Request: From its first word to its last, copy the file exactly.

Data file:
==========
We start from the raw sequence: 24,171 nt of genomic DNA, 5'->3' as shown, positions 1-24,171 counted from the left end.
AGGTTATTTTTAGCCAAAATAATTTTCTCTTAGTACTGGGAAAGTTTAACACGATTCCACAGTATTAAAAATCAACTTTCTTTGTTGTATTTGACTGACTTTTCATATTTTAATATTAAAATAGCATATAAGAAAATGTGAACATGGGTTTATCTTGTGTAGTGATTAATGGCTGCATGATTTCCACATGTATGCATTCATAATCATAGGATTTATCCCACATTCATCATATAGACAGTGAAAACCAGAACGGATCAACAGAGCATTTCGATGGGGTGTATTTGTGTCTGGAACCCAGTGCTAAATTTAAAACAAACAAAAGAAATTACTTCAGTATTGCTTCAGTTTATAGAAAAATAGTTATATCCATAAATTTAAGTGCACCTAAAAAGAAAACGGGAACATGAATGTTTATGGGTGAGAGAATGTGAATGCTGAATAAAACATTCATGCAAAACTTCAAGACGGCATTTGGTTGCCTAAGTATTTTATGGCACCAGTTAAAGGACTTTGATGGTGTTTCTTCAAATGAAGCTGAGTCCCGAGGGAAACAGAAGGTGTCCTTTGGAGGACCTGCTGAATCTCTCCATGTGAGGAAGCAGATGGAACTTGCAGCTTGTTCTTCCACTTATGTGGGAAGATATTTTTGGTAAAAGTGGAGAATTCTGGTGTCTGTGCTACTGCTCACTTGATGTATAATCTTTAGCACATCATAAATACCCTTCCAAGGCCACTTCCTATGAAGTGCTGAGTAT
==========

We start from the raw sequence: 24,171 nt of genomic DNA, 5'->3' as shown, positions 1-24,171 counted from the left end.
AGGTTATTTTTAGCCAAAATAATTTTCTCTTAGTACTGGGAAAGTTTAACACGATTCCACAGTATTAAAAATCAACTTTCTTTGTTGTATTTGACTGACTTTTCATATTTTAATATTAAAATAGCATATAAGAAAATGTGAACATGGGTTTATCTTGTGTAGTGATTAATGGCTGCATGATTTCCACATGTATGCATTCATAATCATAGGATTTATCCCACATTCATCATATAGACAGTGAAAACCAGAACGGATCAACAGAGCATTTCGATGGGGTGTATTTGTGTCTGGAACCCAGTGCTAAATTTAAAACAAACAAAAGAAATTACTTCAGTATTGCTTCAGTTTATAGAAAAATAGTTATATCCATAAATTTAAGTGCACCTAAAAAGAAAACGGGAACATGAATGTTTATGGGTGAGAGAATGTGAATGCTGAATAAAACATTCATGCAAAACTTCAAGACGGCATTTGGTTGCCTAAGTATTTTATGGCACCAGTTAAAGGACTTTGATGGTGTTTCTTCAAATGAAGCTGAGTCCCGAGGGAAACAGAAGGTGTCCTTTGGAGGACCTGCTGAATCTCTCCATGTGAGGAAGCAGATGGAACTTGCAGCTTGTTCTTCCACTTATGTGGGAAGATATTTTTGGTAAAAGTGGAGAATTCTGGTGTCTGTGCTACTGCTCACTTGATGTATAATCTTTAGCACATCATAAATACCCTTCCAAGGCCACTTCCTATGAAGTGCTGAGTAT